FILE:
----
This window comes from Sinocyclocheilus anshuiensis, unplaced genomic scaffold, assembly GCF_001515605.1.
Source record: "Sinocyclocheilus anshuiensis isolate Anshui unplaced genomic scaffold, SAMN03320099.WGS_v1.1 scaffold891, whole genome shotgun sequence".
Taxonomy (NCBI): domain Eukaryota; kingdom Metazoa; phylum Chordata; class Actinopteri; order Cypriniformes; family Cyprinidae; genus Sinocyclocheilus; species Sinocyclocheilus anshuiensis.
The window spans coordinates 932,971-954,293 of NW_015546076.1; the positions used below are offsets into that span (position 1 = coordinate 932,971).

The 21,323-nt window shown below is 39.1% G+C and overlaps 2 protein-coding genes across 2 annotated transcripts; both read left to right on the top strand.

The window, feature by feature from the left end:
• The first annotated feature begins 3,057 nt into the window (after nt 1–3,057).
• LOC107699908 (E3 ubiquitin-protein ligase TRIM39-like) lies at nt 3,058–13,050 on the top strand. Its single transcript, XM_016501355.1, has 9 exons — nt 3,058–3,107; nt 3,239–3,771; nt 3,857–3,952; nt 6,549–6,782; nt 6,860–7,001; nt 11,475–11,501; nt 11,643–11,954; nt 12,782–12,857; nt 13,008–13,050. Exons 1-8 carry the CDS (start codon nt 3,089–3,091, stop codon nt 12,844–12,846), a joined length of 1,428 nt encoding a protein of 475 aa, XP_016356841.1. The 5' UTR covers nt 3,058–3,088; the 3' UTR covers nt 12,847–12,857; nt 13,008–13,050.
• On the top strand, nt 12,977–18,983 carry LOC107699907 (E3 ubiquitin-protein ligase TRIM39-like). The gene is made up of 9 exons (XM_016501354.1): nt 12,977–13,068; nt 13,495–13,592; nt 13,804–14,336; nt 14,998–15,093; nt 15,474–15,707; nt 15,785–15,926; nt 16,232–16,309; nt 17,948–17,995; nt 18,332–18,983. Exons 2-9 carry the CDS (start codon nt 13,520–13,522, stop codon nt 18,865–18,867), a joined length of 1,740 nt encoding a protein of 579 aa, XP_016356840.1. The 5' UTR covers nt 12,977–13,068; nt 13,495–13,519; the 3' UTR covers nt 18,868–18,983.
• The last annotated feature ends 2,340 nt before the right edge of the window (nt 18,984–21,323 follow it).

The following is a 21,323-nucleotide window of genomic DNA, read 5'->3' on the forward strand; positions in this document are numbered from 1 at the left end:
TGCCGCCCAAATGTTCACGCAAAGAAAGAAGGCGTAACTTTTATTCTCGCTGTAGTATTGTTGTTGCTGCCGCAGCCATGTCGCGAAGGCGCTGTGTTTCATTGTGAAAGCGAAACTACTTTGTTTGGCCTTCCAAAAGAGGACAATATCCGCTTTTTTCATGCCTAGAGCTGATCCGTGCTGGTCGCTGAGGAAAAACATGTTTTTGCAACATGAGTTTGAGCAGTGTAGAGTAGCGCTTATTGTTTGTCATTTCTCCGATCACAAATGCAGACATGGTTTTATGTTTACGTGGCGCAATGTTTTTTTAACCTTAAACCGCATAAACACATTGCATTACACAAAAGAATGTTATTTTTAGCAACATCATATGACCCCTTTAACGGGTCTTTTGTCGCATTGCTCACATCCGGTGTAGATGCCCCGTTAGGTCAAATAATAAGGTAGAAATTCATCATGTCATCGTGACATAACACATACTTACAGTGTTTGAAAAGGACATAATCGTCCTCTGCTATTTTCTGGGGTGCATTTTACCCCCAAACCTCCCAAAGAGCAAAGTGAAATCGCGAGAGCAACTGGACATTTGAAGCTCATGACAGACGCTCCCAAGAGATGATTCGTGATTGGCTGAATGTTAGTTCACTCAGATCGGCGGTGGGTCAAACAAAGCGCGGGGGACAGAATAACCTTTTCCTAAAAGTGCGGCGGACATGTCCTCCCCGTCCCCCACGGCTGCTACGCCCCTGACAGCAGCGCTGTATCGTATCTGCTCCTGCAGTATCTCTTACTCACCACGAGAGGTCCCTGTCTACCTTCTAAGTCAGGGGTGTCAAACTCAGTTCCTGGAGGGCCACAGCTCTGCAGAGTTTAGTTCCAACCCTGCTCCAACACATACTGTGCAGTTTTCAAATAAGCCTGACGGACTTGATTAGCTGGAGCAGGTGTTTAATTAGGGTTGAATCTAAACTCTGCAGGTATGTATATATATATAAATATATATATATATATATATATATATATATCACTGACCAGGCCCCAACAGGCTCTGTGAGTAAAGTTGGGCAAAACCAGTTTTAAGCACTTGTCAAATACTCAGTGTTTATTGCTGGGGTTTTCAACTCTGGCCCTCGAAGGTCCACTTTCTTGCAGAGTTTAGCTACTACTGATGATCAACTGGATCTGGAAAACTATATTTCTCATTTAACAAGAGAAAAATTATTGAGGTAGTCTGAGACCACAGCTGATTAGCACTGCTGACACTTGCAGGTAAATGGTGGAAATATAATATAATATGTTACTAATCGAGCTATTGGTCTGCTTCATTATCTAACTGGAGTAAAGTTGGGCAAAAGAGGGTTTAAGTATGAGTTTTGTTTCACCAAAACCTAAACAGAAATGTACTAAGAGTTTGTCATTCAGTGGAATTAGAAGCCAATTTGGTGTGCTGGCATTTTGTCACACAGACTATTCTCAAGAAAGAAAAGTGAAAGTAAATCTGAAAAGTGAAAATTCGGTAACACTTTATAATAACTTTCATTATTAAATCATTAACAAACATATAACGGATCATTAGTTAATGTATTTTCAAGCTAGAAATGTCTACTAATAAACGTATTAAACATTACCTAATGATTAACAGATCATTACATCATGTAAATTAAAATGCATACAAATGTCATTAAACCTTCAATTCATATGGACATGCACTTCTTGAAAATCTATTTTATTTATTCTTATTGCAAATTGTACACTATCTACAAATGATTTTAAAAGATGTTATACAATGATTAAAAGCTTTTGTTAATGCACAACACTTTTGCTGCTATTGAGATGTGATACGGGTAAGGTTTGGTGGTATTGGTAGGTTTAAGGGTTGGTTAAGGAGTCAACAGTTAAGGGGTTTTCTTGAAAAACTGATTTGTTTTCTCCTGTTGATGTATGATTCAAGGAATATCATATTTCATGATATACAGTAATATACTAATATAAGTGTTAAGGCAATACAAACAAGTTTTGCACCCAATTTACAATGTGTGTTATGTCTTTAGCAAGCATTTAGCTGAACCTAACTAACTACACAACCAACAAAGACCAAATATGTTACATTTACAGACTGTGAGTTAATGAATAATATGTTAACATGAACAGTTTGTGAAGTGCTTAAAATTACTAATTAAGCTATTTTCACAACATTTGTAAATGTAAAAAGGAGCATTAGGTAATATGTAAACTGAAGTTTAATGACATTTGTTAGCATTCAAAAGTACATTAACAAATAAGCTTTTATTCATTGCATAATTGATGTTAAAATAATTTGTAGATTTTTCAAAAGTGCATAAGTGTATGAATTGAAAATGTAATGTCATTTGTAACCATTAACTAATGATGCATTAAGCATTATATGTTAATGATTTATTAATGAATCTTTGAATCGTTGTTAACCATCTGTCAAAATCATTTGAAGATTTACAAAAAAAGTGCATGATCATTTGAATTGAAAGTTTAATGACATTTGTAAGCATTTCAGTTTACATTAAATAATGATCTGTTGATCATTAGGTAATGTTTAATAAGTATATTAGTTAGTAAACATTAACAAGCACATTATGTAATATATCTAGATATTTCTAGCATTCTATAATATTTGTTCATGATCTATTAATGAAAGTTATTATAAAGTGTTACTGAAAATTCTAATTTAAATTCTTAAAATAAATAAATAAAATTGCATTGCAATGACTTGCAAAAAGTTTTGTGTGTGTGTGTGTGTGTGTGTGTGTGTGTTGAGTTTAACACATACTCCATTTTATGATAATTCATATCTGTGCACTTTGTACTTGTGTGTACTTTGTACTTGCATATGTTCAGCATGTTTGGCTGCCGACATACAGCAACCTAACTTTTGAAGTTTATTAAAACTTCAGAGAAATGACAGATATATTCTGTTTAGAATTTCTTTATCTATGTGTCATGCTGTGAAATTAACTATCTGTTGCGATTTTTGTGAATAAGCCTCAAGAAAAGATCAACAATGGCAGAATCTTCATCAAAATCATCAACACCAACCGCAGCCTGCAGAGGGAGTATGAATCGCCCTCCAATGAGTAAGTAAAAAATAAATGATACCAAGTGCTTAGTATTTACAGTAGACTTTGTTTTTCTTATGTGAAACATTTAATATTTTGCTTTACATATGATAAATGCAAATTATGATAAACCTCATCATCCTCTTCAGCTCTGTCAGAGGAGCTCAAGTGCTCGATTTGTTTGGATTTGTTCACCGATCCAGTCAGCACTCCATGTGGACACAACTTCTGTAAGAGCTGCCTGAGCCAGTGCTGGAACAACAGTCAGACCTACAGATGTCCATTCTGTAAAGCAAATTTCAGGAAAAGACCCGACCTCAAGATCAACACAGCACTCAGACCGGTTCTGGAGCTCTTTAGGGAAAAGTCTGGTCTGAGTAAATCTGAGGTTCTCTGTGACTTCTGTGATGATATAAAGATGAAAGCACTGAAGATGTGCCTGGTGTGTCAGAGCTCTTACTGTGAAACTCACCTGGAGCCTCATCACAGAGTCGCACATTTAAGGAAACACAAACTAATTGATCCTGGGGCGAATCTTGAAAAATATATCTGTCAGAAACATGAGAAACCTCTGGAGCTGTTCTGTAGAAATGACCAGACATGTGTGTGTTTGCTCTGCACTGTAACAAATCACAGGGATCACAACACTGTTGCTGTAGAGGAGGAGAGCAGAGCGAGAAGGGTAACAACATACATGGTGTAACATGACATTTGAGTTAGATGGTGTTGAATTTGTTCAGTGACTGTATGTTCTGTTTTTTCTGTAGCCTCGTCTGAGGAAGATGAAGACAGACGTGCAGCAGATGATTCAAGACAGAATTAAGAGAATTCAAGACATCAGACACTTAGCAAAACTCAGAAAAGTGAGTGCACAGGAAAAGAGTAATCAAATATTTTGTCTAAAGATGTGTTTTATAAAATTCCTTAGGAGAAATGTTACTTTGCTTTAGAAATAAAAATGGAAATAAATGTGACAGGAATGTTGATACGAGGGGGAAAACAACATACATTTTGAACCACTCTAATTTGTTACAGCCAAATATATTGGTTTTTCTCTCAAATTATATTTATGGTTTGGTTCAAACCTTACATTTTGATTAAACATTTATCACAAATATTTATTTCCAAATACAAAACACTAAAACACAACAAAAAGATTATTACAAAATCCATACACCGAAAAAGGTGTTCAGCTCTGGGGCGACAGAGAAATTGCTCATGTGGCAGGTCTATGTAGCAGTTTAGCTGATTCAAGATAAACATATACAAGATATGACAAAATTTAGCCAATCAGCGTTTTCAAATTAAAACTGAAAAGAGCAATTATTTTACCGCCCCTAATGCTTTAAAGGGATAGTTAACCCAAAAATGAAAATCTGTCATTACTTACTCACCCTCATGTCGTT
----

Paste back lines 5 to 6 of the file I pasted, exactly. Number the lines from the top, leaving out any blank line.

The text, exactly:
The 21,323-nt window shown below is 39.1% G+C and overlaps 2 protein-coding genes across 2 annotated transcripts; both read left to right on the top strand.

The window, feature by feature from the left end: